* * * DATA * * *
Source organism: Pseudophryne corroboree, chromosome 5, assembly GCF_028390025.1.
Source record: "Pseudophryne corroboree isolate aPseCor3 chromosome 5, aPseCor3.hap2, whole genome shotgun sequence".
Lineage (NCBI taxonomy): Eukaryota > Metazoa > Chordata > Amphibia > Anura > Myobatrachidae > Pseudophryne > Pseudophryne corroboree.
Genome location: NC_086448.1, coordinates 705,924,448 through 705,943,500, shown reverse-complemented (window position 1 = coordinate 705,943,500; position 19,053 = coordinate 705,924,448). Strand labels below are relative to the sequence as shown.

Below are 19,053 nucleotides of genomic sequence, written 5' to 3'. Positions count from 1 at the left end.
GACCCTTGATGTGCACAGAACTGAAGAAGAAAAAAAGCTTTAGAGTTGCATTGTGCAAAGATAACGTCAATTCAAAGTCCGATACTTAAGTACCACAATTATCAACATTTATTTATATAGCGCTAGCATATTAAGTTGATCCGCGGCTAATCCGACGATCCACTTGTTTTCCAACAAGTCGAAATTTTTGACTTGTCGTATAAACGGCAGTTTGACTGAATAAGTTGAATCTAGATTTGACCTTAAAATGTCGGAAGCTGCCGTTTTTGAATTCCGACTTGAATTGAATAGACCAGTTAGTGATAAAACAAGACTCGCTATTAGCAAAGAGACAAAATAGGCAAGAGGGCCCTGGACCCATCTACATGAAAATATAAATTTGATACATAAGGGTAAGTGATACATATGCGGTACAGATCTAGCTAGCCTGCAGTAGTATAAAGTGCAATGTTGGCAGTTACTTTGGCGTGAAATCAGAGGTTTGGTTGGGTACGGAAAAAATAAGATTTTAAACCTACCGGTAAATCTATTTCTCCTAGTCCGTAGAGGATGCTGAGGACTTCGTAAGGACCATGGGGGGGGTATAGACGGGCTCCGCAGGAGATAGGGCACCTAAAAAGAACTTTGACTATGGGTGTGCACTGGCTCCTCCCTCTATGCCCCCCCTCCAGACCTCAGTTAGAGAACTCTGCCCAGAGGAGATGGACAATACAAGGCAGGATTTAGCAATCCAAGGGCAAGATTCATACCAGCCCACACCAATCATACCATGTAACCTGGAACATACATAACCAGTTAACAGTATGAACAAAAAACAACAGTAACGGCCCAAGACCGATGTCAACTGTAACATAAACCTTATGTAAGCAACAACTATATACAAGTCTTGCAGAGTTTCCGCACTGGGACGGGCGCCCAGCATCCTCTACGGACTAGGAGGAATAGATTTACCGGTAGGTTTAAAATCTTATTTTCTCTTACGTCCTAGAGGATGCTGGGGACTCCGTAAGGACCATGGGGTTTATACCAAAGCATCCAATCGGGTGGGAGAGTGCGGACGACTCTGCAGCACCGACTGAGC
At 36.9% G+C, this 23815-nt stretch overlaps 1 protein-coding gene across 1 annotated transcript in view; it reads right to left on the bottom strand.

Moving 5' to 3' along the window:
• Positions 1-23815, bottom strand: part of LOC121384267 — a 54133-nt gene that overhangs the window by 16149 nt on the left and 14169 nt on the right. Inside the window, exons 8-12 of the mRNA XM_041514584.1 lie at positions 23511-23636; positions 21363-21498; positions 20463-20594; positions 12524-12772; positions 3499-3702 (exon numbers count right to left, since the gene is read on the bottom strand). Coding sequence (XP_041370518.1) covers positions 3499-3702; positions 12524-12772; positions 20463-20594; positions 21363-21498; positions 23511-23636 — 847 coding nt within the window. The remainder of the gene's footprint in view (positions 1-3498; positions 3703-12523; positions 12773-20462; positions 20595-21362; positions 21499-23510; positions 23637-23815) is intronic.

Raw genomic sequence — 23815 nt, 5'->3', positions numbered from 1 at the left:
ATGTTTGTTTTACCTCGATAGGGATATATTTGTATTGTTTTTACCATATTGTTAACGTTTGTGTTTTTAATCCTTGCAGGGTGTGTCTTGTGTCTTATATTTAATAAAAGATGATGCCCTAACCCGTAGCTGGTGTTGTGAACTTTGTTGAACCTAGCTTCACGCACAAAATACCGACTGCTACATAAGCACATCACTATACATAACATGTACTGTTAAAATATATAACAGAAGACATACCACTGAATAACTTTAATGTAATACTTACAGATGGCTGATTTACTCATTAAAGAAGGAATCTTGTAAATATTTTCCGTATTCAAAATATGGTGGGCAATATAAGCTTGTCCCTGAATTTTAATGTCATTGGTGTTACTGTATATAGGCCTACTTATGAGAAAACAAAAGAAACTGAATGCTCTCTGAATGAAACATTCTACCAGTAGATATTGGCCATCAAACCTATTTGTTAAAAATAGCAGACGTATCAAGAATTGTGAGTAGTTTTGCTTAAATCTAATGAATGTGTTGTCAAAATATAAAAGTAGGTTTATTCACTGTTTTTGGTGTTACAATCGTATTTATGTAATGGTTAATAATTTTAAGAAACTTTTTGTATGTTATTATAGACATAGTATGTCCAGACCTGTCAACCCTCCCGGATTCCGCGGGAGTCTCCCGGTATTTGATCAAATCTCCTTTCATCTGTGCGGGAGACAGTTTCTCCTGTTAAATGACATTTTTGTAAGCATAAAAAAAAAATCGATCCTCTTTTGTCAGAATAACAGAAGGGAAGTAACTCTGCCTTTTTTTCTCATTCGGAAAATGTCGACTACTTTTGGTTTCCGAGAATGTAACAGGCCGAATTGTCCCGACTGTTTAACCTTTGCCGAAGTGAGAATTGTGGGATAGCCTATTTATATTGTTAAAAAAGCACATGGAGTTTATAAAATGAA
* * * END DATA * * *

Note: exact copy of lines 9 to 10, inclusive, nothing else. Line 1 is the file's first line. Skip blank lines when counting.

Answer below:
• Positions 1-23815, bottom strand: part of LOC121384267 — a 54133-nt gene that overhangs the window by 16149 nt on the left and 14169 nt on the right. Inside the window, exons 8-12 of the mRNA XM_041514584.1 lie at positions 23511-23636; positions 21363-21498; positions 20463-20594; positions 12524-12772; positions 3499-3702 (exon numbers count right to left, since the gene is read on the bottom strand). Coding sequence (XP_041370518.1) covers positions 3499-3702; positions 12524-12772; positions 20463-20594; positions 21363-21498; positions 23511-23636 — 847 coding nt within the window. The remainder of the gene's footprint in view (positions 1-3498; positions 3703-12523; positions 12773-20462; positions 20595-21362; positions 21499-23510; positions 23637-23815) is intronic.

Raw genomic sequence — 23815 nt, 5'->3', positions numbered from 1 at the left: